For Love of Country

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Authors: William C. Hammond
religious tenacity to the principle of states’ rights. Such
individuals viewed any form of shared sovereignty as anathema. Under no circumstances, they insisted, should the integrity of the individual states be compromised by a national government, whatever its form; that was the core principle for which the war with England had been fought. Hamilton countered with his oft-quoted conviction that independence backed by a weak military is nothing more than an empty promise.
    As Americans awaited the outcome of the debates, William and Lizzy Cutler arrived unexpectedly early in Boston after a swift passage of just eighteen days, the result of steady southerly breezes more typical of Caribbean trades than the perverse westerly winds that normally blew upon the Atlantic in springtime. Soon after the Cutler brig docked at Long Wharf, a flustered George Hunt walked out from the offices of Cutler & Sons and bowed low before William Cutler, apologizing profusely for being caught unawares.
    William Cutler put a hand under Hunt’s elbow and bade him look up. “There is no need for that, Mr. Hunt,” he said with a chuckle. “This is America. No one bows to anyone here.” He placed his hand at the small of Lizzy’s back. “Unless, perhaps, to a lovely young woman. Mr. Hunt, may I introduce you to my daughter, Elizabeth.”
    â€œMa’am,” Hunt said humbly, bowing again and avoiding her eyes as though dazzled by the image of golden hair and delicate feminine splendor standing before him in an ankle-length dress of rich brocade with a richly decorated silk shawl draped across her narrow shoulders. He did manage to collect himself when Lizzy swept him a brief curtsey. “I am honored to meet you, Mr. Hunt,” she said. “We have often heard your praises sung in England.”
    â€œThank you, ma’am,” Hunt said, adding in a stab at gallantry, “and I have often heard tell of your lady’s grace and beauty. Now I understand why.” He turned to her father. “Sir, I shall have a boat ready to take you to Hingham within the hour. Please make yourself comfortable in our offices. I shall have tea or coffee brought in, some food, perhaps, whatever you and Miss Cutler might fancy.”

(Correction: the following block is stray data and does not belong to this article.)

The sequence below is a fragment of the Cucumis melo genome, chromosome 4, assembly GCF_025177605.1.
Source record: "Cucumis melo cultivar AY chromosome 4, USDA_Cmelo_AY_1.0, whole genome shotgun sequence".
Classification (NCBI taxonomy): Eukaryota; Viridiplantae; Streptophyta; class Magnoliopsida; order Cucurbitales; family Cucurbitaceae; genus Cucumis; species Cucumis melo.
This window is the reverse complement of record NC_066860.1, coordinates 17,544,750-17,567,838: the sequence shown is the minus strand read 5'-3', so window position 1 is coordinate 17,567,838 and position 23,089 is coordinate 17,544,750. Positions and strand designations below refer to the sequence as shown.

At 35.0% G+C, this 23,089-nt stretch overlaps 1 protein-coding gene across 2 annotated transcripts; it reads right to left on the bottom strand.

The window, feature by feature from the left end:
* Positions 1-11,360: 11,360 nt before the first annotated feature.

â€œThat is kind of you, Mr. Hunt. But I think my daughter and I would prefer to explore your city while we wait.” He pointed his cane up State Street to where a gold-domed cupola rose above a substantial red brick building with a prominent balcony built halfway up its east side. “Is that what is now called the State House? Yes? Then it’s what we English used to refer to as the seat of royal authority in Boston. Pity it still isn’t.” He gave Hunt a jovial wink. “Back in an hour,” he called
over his shoulder. He offered his arm to his daughter, and the two set off at a brisk pace.
    Hunt immediately set about to find a small, swift vessel to carry word of the Cutlers’ arrival to Hingham, and a larger, more accommodating one to convey them there.
    Â 
    â€œLIZZY! YOU’RE HERE! You’re really here !”
    Thunder rumbled in the distance and seagulls mewed and circled overhead as Katherine and Lizzy Cutler flew together in a tight embrace on the Hingham quays, their inbred propriety and correct upbringing cast joyously aside in the exhilaration of seeing each other after so many years. It was the same for them all. William Cutler had not seen his brother since Thomas and his wife sailed for America many years earlier. Nor had he met any member of his brother’s family here today except Richard, who had visited William Cutler’s family in Fareham in 1774 and had lived with him in 1778 after William had pulled every string in his grasp to get his nephew released from Old Mill Prison and into his custody. He was particularly intrigued by his grand-nephews and took great joy in gripping little Jamie firmly at the waist and lifting him

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